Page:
Sunday, May 18, 2008

The Responsiblity to Protect - Burma

In the Herald this week, was an edited extract of an opinion piece by Gareth Evans (now head of the International Crisis Group, from The Guardian) about the Responsibility to Protect principle [more about the R2P is here], and invoking it in the case of Burma; that is whether or not, we should against the will of the Junta use air-drops, or bring much needed aid in by ship. 
Evans mentions he holds some reservations, that intervening in Burma has the potential to "dramatically undercut international support for another great cause [ed: perhaps Darfur], to which he among others is also passionately committed, that of ending mass atrocity crimes once and for all", and it is clear this is the case here. 
While air-drops are not a complete solution, it could be done, and would perhaps make a difference. There are a few voices suggesting we should think seriously about getting aid into Burma, without the Junta's approval. Given recent history, I think every one is clear on why we should not intervene. Yet there are many reasons why we should. On our front, it is simply an intellectual issue: should we 'invade'; should we 'impose our will', should we 'intervene', but we debate the issues without 'seeing' the human cost of inaction.

Here's an intriguing excerpt from a Washington Post op-ed, outlining why Burma's neighbours are not pushing for an humanitarian intervention -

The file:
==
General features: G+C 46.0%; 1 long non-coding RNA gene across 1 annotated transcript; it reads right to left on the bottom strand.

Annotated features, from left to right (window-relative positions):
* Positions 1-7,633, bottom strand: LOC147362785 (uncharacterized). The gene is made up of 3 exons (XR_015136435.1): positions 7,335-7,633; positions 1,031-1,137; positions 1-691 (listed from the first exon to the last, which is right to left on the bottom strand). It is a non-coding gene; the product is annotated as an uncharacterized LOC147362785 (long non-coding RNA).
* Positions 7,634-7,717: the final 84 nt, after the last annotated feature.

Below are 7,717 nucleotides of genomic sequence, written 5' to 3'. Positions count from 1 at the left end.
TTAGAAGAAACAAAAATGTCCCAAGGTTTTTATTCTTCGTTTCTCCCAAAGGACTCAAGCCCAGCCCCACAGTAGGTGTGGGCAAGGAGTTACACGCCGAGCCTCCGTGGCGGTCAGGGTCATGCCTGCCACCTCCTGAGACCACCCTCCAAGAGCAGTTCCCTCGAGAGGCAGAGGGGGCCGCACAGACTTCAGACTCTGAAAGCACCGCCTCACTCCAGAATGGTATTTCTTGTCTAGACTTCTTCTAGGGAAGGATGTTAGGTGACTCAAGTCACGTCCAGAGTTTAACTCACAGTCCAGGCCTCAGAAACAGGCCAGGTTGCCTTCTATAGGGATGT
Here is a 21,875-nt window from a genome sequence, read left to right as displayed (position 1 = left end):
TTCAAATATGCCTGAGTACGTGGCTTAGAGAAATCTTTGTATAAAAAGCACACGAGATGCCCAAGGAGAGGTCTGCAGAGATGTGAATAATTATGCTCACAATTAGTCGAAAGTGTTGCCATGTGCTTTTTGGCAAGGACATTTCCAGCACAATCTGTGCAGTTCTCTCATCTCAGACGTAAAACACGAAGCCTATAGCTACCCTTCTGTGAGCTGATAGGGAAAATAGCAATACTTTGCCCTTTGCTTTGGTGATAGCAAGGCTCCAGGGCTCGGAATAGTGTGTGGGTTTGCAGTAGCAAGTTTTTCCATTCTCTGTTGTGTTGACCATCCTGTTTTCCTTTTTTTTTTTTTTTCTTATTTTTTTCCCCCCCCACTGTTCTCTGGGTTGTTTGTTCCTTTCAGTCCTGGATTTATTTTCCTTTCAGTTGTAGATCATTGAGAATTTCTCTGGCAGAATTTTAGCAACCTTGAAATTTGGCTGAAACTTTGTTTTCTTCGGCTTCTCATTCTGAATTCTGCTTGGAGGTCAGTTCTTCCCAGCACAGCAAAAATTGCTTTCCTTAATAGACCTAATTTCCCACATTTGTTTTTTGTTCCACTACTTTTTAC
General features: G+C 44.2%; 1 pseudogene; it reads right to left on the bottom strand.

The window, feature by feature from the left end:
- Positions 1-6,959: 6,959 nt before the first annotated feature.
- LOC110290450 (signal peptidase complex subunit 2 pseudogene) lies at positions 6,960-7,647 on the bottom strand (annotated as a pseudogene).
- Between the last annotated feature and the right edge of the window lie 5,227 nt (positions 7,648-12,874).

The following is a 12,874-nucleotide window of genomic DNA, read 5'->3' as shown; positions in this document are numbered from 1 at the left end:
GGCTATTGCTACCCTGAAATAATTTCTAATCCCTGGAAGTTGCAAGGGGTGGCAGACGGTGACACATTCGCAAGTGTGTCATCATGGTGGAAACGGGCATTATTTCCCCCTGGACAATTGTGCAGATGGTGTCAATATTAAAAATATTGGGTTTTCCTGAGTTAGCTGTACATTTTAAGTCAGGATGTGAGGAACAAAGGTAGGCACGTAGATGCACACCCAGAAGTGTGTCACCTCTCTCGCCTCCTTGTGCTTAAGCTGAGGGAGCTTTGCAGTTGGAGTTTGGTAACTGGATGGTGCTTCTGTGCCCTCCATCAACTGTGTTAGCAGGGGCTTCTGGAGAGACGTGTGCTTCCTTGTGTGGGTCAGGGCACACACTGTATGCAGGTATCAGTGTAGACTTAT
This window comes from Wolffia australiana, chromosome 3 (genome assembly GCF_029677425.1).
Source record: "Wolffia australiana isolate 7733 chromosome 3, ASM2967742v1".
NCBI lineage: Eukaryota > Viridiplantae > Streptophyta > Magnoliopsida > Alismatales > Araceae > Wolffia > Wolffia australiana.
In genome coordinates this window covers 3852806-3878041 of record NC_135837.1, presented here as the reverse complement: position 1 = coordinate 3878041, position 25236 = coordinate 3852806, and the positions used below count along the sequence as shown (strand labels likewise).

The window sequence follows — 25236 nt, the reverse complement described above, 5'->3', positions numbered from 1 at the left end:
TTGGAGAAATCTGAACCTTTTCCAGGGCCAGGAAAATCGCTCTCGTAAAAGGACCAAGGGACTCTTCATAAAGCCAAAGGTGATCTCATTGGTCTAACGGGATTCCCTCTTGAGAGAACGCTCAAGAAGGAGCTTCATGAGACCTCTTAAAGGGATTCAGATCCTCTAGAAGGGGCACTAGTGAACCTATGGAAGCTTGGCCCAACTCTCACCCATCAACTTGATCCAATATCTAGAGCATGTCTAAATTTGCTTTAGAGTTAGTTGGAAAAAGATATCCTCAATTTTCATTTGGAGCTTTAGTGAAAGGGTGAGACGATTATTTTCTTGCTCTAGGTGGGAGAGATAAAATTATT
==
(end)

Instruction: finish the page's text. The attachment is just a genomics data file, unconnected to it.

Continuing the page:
This is not because of a lack of compassion. Instead, the politics of disaster play differently in Asia than in the West, whether the focus is Burma's cyclone, China's deadly earthquake or the looming recurrence of famine in North Korea. Coverage of human suffering is not nearly as extensive here, and governments do not face the emotional public campaigns to help other nations' victims that are mounted in the United States and Europe. Asian leaders treat humanitarian disaster as a cause to pursue statecraft and diplomacy as usual, rather than as a moment to show the public that they care.
The reluctance of Burma's Asian neighbors to support intervention makes that course impractical. Instead, regional realpolitik -- and its acceptance of extreme human misery as a price to be paid for stability -- allows the junta to get away with murder committed in the name of national sovereignty.


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